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The majority of women who stop breastfeeding do so out of fear that their baby is not getting enough milk. They may be concerned because their baby cries after feedings or nurses frequently and for long periods of time. Sometimes moms feel that if they are unable to pump several ounces or their breasts do not feel full, then they do not have enough milk for their baby. Some moms doubt themselves due to lack of support. How do you know your baby is getting enough milk? Weight gain and growth are two obvious signs but they may take longer to notice. On a daily basis, poop and pee are very good ways to tell if your baby is getting enough breast milk. By day 5 your baby should be having at least 6 wet diapers per day. You should also see 3 or more seedy, yellow-colored bowel movements.
My baby is four weeks old and still hasn't latched on (for more than a minute or so, she gets mad because it's work! LOL). I tried pumping at the hospital and was actually able to get more via hand expression. I've been pumping since my milk has come in and still can only get about a quarter of an oz. from each breast every two hours. I'm getting very discouraged as she is eating 3 oz. of formula every four hours. Probably only once or twice in the last four weeks have my breast felt "full" and I've only experienced the "let down" feeling a few times. I'm thinking about not pumping anymore. At first I felt this terific high when pumping but anymore I feel extremely discouraged. I've tried warm cloths before pumping, relaxing music, having her in the room with me... nothing seems to produce more milk. Anybody have any suggestions????
It can be so discouraging having a baby that will not latch. My son was that way. I remember crying my eyes out because he was hungry and just wouldn't latch. We ended up using a nipple shield for about 6-8 weeks. It wasn't the kind that corrects nipple problems, but just makes the nipple more like a bottle. That shield was the only reason I didn't give up on nursing him.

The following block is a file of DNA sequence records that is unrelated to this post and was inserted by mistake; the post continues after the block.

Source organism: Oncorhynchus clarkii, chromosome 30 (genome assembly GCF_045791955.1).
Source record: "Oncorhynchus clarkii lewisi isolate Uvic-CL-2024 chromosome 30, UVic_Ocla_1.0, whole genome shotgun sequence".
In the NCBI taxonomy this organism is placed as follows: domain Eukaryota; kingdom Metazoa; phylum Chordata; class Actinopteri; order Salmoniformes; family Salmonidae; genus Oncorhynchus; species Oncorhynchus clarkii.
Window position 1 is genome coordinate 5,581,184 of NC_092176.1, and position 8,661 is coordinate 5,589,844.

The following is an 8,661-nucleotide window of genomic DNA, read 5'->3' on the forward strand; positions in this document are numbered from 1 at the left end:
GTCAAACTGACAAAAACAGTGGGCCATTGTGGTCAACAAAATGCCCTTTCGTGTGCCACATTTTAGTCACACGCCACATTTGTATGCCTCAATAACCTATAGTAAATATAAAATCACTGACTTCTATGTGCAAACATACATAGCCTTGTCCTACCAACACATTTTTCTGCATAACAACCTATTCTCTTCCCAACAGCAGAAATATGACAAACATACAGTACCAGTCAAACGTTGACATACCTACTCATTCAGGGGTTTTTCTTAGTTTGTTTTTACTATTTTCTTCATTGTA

Here are some ideas for increasing milk supply: http://similac.com/community/boards/forums/t/52.aspx
If you can get your baby to latch on, your supply will increase. The lactation consultant (most hospitals that deliver babies have a LC) should meet with you and watch your baby try to latch. She will be able to point out any problems with technique. She will also check your daughter's mouth to make sure there isn't anything physical keeping her from latching.
Just remember that it is not too late to salvage nursing your baby. However, if you try everything to boost your supply and you work with lactation on proper latch and are still unable to nurse, you are still a great mom.
I had a smililar problem!!!!! The nurses at the hospital gave my daughter a pacifier and she took to it like crazy. Before that, she was nursing wonderfully, but the pacifier gave her what is called Nipple Confusion. Babies like artificial nipples better because they're so much easier to suck. She was going 12 hours between feedings and losing wt. We took her to the dr when she was 4 days old because of it. I discovered a nipple guard at Target. It is also silicone (like bottle nipples) and goes right over my nipple. It's made by Medela. She's 5 weeks now and nurses every 3 hours perfectly, doesn't put up a fuss at all about it, but she HAS to have that guard or she won't recognize my breast at all. In the end if you end up quitting breastfeeding, you CANNOT beat youself up over this. You have done your absolute best and then you went beyond that. I cried as well for several days before I discovered this nipple guard and then I had decided that if it wasn't going to work, it wasn't going to work and I'd have to get over it because there are certainly a TON of people out there that never had a drop of breastmilk OR colostrum that are as healthy as ever and as smart as ever. You're a great mom who loves her baby and that is THE most important thing at all. Good luck and God bless.
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